The syndrome was first called “severe mood dysregulation (SMD),” but the Childhood Disorders Work Group decided to rename it “temper dysregulation with dysphoria (TDD),” because (a) the new name is more descriptive; and (b) the name of DSM diagnoses does not typically include a denotation of severity, according to the group’s report.

In any event, the prescribing of psychiatric drug cocktails will continue no matter what they end up calling the new disorder. If TDD is a form of BD, “first-line treatment would consist of atypical antipsychotic medication and/or mood stabilizers,” the group states in the report. “On the other hand, if TDD is on a continuum with unipolar depressive disorders, anxiety disorders, and ADHD, first-line treatment would consist of serotonergic reuptake inhibitor antidepressants (SSRI’s) and stimulants.”

In a March 8, 2010 article in Skeptic Magazine, Dr John Sorboro warned that the “folks writing the new DSM-V are even considering a new classification of “prodromal” disorders, which means you may qualify for diagnosis of a mental disorder just based on the hunch of your psychiatrist. “

“Psychiatrists get paid for treating mental illness,” he says. “There is a strong motivation for them to look at things they used to attribute to chronic personality, or just life, and see them as psychiatric illness. “

“These changes have nothing to do with any real definitive science or specific tests that can effectively demonstrate who has a disorder,” Sorbora notes. “It’s little more than psychiatry repackaging people with different labels.”

“Who gets what label has a lot more to do with politics and the economics of psychiatry than it does with any true understanding of the developmental or biologic underpinnings of specific behavior let alone whether we choose to see “different” as “disordered,” he points out.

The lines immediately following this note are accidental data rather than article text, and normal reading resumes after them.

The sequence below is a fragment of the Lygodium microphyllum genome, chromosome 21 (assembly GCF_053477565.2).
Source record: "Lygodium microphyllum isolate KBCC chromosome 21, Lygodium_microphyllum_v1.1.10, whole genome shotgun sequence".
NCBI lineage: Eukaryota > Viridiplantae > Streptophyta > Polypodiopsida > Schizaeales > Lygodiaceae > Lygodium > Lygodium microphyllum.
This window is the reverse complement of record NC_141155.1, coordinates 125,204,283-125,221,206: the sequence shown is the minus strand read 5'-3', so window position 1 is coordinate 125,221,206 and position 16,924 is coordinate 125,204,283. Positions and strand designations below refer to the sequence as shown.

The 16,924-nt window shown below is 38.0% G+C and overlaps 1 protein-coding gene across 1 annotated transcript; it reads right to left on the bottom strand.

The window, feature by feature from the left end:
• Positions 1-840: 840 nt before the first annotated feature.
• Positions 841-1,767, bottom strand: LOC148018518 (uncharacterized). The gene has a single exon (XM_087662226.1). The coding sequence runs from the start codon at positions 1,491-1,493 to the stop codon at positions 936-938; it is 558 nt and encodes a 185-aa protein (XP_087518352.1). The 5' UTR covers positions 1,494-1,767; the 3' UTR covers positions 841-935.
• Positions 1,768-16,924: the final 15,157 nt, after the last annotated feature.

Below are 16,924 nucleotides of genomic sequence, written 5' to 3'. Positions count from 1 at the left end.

Sorboro says following the money has led many people to seriously question “the motivations of some of psychiatry’s most prolific researchers who shape how people get diagnosed, what disorder label they are given, and what drugs they are prescribed.”

He notes Senator Charles Grassley’s ongoing investigation to determine the full extent of industry fees paid to psychiatric researchers, and that “some of the biggest names in the business have been accused of misconduct.”

The “biggest names in the business,” identified by Grassley thus far, include Harvard University’s Joseph Biederman, Thomas Spencer and Timothy Wilens; Charles Nemeroff and Zachery Stowe from Emory University; Melissa DelBello at the University of Cincinnati; Alan Schatzberg, the president of the American Psychiatric Association from Stanford University; Martin Keller at Brown University; Karen Wagner and A John Rush from the University of Texas; and Fredrick Goodwin, the former host of a radio show called “Infinite Minds,” broadcast for years by National Pubic Radio.

“Among all the problematic suggestions for DSM5, the proposal for a ” Psychosis Risk Syndrome” stands out as the most ill conceived and potentially harmful,” according to Dr Frances, in his “DSM5 in Distress” blog on the Psychology Today Website.

“This is a clearly the prescription for an iatrogenic public health disaster,” he warns.

“The whole concept of early intervention rests on three fundamental pillars- being able to diagnose the right people and then providing them with a treatment that is effective and safe,” he explains. “Psychosis Risk Syndrome” fails badly on all three counts, he warns.

“The false positive rate would be alarming,” he says, “70% to 75% in the most careful studies and likely to be much higher once the diagnosis is official, in general use, and becomes a target for drug companies.”

“Hundreds of thousands of teenagers and young adults (especially, it turns out, those on Medicaid) would receive the unnecessary prescription of atypical antipsychotic drugs,” he warns.

“There is no proof that the atypical antipsychotics prevent psychotic episodes,” he says, “but they do most certainly cause large and rapid weight gains (see the recent FDA warning) and are associated with reduced life expectancy—to say nothing about their high cost, other side effects, and stigma.”